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How One Bad Administrative Decision Can Put a Child’s Life At-Risk

Updated: Dec 14, 2023



 

A lifetime ago, a wound-tight 12-year-old boy finally came unraveled.


The accidental offspring of a fling between a high school junior and her older band leader

boyfriend, he had spent far too long overhearing his parents’ shouting matches. And he also

could not fathom his mother’s use of what she called her “crazy clean” solution of Lysol and

other disinfectants to clean everything, including him and his 8-year-old brother and baby sister.


But the worst of it was the blame he felt for “ruining” his father’s life by being born.


He didn’t want to live anymore, as his behaviors soon betrayed. Having his stomach pumped

after swallowing a bottle of sleeping pills did not produce the desired outcome of showing his

mommy and daddy the depth of his pain, nor did his repeated threats to “kill” himself if they

didn’t stop fighting.


Life held no joy; it only seemed to get worse.


His father finally made good his years of threatening to “move out.” Abandonment confirmed

the boy’s sense of worthlessness and being unlovable. Now his existence was ruining everybody’s life. That’s when the pimple-faced seventh-grader finally came undone.


In an attempt to save her son, his unstable but loving mother contacted Lutheran Social Services and arranged to have him placed at the Tressler Lutheran Home. She knew the longer he remained in an unhealthy family environment, the more emotionally ill he would become.


Her selfless attempt to rescue her lost son backfired, though, when administrators at the Lutheran Home misconstrued his confused behaviors and endless tears as signs that he was not a good fit for their program.


Did they really expect him to accept his new status as “orphan” with open arms?


First his daddy, and then his mommy, had decided to be rid of him. Or at least that’s how his

immature mind saw it. Now, even an orphanage didn’t want him.


After less than two weeks, the director of the home phoned the boy’s mother to inform her that

her son was “anti-social” and there was nothing they could do for him.


This rejection by child welfare “experts” was a lost opportunity to insulate him from the source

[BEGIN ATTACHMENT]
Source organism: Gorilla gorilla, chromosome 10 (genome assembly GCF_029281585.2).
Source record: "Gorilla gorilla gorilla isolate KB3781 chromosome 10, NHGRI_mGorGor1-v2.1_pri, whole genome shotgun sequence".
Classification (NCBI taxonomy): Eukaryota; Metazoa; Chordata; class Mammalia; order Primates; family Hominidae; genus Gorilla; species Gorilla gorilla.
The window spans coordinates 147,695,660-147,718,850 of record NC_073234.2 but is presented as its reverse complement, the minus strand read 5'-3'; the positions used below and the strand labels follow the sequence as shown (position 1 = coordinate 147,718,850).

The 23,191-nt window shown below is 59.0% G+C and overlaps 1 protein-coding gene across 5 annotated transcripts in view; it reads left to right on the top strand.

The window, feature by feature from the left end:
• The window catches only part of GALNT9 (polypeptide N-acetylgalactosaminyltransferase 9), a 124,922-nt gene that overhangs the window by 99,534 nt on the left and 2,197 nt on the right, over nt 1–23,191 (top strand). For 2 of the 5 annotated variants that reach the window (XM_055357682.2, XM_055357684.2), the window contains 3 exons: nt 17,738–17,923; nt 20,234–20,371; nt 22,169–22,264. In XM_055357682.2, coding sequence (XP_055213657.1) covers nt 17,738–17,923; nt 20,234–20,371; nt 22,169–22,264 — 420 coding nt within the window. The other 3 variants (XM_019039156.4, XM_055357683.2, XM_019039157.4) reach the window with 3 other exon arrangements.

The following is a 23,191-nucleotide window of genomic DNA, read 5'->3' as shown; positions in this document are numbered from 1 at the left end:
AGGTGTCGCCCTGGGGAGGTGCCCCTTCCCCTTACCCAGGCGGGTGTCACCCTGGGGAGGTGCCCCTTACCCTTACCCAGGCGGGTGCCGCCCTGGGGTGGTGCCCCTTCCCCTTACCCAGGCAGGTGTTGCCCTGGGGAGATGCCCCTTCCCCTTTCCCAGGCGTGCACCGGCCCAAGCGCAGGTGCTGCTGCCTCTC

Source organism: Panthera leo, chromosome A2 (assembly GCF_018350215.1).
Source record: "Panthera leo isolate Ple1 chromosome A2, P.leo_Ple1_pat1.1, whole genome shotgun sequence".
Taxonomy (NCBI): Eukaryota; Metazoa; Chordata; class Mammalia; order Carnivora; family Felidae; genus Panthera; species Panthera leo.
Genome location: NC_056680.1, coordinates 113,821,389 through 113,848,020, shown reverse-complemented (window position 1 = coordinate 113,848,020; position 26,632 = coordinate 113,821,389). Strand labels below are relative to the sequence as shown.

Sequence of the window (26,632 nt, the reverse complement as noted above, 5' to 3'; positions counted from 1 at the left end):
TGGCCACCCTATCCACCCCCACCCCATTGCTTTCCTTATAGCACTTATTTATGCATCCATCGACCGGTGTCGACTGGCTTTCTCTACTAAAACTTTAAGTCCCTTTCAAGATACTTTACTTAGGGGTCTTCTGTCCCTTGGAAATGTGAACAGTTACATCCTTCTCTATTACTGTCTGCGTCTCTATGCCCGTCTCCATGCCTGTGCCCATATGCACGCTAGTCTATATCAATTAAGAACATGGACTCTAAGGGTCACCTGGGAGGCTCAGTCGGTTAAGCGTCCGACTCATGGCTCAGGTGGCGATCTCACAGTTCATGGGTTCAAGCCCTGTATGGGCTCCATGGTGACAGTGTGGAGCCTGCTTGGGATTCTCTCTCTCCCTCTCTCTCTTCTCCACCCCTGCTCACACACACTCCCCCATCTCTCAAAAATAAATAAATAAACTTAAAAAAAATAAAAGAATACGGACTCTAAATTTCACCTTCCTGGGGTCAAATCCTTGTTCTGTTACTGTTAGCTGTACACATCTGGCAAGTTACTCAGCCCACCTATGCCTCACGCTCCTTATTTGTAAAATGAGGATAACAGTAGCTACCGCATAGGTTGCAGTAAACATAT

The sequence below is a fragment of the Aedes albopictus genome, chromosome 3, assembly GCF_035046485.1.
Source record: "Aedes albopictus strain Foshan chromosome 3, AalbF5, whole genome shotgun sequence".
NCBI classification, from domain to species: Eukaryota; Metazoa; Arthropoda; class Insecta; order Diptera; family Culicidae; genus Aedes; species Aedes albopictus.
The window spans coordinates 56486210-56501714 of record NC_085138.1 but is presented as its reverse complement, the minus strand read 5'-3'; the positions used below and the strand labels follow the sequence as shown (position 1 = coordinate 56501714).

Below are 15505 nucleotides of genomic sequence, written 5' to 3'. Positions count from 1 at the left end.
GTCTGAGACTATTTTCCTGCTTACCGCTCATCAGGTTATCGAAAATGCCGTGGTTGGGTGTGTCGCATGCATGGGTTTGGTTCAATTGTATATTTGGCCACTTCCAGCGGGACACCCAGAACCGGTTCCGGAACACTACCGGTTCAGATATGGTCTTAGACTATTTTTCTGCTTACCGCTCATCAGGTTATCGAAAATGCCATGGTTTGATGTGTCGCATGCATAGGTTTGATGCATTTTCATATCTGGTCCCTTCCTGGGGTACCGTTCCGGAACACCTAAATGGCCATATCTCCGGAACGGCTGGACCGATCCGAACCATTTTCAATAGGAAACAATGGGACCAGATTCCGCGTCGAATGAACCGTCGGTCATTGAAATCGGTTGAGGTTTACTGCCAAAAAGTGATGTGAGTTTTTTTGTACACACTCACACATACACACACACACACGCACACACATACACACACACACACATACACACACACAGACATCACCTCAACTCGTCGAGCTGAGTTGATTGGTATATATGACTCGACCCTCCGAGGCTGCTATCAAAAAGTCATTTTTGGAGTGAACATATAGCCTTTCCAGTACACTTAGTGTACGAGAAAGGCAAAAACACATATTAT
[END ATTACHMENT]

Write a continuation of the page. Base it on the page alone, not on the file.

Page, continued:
of his problems. Their patient understanding of a scared young boy’s tears of loss could have

saved him from his eventual free-fall into hell. Instead, he was sent back to the milieu that was

his undoing.


Consequently, he endured a string of failures and placements that fueled his growing sense of

rejection and worthlessness, further compounding his emotional problems and complicating his

recovery.


Eighth grade special education certainly did not prepare him for 9 th  grade college preparatory classes. Nor did his rebellious and aggressive behaviors in school and in the community escape the police. The court adjudicated him “a delinquent youth in need of the care of this court” just before he flunked his freshman year.


After running away early that summer, off-duty cops took him to the hospital for a “check-up,”

where he flipped out, ended up in the psych ward and, after three days of attacking anyone who entered his padded cell, the court sent him to the state hospital for diagnosis.


For 77 mind-boggling days, psychiatrists plumbed his fractured 15-year-old brain. They labeled him “schizoid,” “schizophrenic,” “neurotic” and “autistic,” stating further that he had a

“guarded” prognosis and should remain at the state hospital “indefinitely.”


A poor decision by a child welfare decision-maker nearly condemned him to the mental health

and criminal justice systems. It took the wisdom of a seasoned probation officer and the structure of a juvenile institution to reclaim him.


But all of this could have been avoided, had he remained at the Lutheran Home throughout his

adolescence. Of this, he has no doubt.*


*Adapted from our book: The Other Side of Delinquency

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